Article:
While 2026 may seem like the distant future, those with a net estate of more than $7 million (or $14 million for couples) who may face estate tax liability in 2026 or later may help their beneficiaries by discussing the implications and actions to consider with their advisors before the tax cuts expire. That could mean passing on wealth to younger generations or transferring assets out of the estate to lock in the increased exemption amounts, if appropriate.

2. Understand lifetime giving opportunities in light of tax reform

While you should consider having those conversations with your advisors to help plan well in advance of the 2026 deadline, you might be worried that gifting assets now may leave you without money you may need to live comfortably. Your advisors can discuss a number of solutions, including trusts, such as spousal lifetime access trusts and qualified terminable interest property trusts, and partnership structures that could strike the right balance for your situation.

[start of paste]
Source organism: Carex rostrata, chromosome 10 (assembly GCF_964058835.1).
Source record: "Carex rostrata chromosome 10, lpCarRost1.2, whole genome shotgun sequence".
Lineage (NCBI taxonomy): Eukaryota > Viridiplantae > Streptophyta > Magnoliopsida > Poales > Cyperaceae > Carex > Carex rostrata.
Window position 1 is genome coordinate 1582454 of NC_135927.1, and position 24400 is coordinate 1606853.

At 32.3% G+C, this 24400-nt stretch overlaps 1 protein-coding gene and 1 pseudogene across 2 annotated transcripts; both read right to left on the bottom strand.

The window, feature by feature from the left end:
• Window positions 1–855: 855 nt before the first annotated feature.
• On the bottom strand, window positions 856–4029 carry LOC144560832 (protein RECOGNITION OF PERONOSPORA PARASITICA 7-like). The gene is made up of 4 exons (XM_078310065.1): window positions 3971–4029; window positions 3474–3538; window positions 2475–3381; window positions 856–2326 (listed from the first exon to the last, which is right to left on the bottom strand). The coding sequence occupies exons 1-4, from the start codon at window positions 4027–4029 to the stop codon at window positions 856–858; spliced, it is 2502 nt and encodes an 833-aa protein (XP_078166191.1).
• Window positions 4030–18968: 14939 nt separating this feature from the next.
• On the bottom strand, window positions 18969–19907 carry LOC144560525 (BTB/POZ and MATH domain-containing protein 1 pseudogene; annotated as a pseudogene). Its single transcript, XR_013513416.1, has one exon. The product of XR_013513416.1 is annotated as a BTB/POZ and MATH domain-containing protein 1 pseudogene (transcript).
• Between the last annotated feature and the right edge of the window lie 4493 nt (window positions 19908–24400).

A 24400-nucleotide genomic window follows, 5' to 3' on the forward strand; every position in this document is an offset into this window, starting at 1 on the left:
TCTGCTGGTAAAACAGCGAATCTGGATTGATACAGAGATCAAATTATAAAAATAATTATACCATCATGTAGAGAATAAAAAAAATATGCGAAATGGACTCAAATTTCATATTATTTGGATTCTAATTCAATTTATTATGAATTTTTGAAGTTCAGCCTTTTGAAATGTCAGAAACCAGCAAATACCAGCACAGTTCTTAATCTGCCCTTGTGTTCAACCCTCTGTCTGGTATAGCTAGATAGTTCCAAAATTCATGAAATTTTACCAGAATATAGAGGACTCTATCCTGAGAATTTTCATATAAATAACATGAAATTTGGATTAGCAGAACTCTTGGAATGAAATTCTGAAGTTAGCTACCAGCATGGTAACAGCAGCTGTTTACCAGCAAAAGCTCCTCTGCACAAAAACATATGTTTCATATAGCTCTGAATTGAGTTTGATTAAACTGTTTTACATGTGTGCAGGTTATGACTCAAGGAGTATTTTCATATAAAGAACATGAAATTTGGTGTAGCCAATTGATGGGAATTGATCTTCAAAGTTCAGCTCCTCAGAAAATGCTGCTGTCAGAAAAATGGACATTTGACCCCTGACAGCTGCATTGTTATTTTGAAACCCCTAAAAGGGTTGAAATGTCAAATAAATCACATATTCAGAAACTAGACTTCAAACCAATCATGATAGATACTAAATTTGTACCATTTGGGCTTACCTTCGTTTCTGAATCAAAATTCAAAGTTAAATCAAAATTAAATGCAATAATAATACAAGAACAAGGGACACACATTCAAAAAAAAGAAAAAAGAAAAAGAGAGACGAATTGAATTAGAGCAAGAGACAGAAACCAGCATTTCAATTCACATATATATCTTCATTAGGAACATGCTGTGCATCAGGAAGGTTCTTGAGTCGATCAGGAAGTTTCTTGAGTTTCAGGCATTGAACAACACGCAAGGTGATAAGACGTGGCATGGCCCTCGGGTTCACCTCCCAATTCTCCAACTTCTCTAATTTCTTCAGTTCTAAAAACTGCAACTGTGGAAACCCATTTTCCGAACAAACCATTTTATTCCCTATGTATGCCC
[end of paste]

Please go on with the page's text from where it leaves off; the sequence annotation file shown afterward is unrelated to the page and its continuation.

Trust design can be complicated, so be sure to enlist the help of an experienced estate planning attorney to guide your decisions and maximize benefits.

3. Charitable giving could have a bigger impact

The TCJA doubled the standard federal deduction to $24,000, which raises the bar for charitable contribution amounts that can be considered as itemized deductions.

One way to maximize the impact — to your taxes and to the organizations you support — is through a strategy known as “bunching,” where you group together multiple years of charitable contributions. Consider gifting a one-time lump sum to a charitable organization or making a large gift to a donor-advised fund. Donations can then be distributed over several years to the charitable organizations of your choice.